The Law Court's remand in this case, which denied the defendant's appeal if the plaintiffs remitted all of the judgment in excess of three hundred eighty-three thousand six hundred eleven dollars and one cent (which excess they did remit), was an "affirmance . . . in part" of the Superior Court judgment within the meaning of Rule 76(a).

The rule, under such circumstances, assigns the determination of cost taxation to the discretion of the Law Court. The Law Court rescript, silent as it was on the issue of costs, must be interpreted as holding that no costs were allowed to either party for their expenses in the Law Court. It is true that the Law Court's mandate and the certification of costs were separate instruments directed to the clerk of the trial court. Nevertheless, because the Clerk of the Law Court, without any special express direction by the Law Court, certified to the Clerk of the Superior Court the costs on appeal contrary to Rule 76(a), our mandate was misconstrued. This was a clerical mistake from which the party prejudiced by the inadvertence of an officer of this Court should not suffer. See Nystrom v. Templeton, 1908, 17 N.D. 463, 117 N.W. 473.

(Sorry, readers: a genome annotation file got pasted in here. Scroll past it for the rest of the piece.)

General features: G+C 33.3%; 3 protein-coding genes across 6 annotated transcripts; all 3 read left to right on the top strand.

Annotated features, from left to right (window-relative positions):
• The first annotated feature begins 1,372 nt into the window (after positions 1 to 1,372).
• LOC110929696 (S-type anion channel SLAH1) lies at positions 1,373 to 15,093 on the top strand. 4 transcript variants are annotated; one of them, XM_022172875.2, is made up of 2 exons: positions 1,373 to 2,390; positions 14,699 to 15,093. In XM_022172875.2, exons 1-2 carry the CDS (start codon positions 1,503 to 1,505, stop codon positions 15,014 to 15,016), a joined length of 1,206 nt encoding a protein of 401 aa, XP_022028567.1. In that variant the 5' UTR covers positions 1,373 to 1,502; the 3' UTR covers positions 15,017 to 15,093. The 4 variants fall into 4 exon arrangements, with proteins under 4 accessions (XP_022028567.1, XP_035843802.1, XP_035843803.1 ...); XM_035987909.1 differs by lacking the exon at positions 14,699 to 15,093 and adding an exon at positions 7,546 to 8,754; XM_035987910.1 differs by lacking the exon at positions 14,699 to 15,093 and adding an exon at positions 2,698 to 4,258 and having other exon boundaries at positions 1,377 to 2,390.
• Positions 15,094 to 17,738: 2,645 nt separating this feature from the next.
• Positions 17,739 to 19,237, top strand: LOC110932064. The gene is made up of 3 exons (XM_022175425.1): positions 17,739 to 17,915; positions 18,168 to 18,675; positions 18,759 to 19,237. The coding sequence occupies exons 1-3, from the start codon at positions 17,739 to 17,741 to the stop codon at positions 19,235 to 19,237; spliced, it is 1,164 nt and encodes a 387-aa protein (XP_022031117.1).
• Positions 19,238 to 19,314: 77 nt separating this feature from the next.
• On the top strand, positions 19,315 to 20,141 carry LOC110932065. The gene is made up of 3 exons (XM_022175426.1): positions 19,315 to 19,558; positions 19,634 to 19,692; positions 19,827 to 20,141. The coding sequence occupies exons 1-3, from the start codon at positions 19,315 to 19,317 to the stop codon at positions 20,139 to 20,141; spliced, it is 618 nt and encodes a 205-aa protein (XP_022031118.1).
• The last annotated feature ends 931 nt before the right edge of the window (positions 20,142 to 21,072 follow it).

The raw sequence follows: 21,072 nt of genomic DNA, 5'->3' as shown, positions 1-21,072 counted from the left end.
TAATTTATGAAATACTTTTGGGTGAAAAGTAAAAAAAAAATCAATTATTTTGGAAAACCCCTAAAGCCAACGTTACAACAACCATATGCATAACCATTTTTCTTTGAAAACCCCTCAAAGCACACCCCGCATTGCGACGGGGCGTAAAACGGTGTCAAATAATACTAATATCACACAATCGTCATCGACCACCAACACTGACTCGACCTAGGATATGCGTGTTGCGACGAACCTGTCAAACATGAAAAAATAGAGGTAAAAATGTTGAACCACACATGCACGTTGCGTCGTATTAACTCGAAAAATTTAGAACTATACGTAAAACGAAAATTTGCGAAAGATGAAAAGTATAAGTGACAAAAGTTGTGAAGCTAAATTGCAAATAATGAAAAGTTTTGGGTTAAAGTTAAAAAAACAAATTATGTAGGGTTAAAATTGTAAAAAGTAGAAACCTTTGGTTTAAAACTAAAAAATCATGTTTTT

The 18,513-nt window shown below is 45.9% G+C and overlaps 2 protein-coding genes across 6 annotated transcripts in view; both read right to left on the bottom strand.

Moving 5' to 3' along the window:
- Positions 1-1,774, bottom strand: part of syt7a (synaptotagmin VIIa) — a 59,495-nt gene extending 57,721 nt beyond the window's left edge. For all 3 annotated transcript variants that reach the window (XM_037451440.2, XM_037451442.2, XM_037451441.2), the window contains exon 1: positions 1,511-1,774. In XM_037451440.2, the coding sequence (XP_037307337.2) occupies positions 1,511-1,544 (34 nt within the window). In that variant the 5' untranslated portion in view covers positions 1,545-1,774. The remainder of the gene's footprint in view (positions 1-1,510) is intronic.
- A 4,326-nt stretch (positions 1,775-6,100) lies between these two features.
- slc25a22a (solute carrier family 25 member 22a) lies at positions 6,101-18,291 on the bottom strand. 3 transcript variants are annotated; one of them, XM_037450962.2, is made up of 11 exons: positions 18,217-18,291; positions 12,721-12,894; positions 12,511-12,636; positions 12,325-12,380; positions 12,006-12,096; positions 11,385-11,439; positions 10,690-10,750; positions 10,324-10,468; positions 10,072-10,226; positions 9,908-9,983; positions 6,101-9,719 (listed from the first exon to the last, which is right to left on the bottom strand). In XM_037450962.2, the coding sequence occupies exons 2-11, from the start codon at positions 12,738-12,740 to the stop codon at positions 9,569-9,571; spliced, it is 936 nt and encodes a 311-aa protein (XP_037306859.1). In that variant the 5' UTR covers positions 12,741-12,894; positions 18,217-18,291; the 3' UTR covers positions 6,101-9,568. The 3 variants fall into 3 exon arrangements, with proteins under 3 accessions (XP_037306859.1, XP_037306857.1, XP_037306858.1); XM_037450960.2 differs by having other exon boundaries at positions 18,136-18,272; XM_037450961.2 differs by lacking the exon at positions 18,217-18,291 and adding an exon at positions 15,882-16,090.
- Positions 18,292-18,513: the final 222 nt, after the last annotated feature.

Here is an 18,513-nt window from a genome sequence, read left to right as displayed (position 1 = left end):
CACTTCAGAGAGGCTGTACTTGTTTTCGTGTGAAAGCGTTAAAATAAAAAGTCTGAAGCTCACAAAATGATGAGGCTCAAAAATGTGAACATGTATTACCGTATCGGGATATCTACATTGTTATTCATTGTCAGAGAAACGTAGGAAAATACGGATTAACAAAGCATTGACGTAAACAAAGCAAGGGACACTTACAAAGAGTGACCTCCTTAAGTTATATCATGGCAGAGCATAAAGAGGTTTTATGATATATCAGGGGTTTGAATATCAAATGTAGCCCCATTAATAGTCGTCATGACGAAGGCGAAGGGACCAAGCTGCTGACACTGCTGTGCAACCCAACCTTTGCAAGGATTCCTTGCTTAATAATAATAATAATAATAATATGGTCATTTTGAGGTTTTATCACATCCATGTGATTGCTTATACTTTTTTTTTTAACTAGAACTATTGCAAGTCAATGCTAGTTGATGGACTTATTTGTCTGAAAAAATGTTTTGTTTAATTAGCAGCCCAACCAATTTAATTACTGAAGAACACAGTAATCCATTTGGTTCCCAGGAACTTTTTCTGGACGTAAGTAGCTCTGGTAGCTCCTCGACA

In order to ascertain our jurisdiction of plaintiffs' motion for clarification, (whether viewed as a motion for rehearing or recall of our mandate), we must determine whether the Law Court's rescript, silent as it was concerning interest, was issued irregularly in contravention of our rules of court.

In Maine, entitlement to interest on judgments is derived from statute. Section 1602 of Title 14, M.R.S.A., as amended, provides: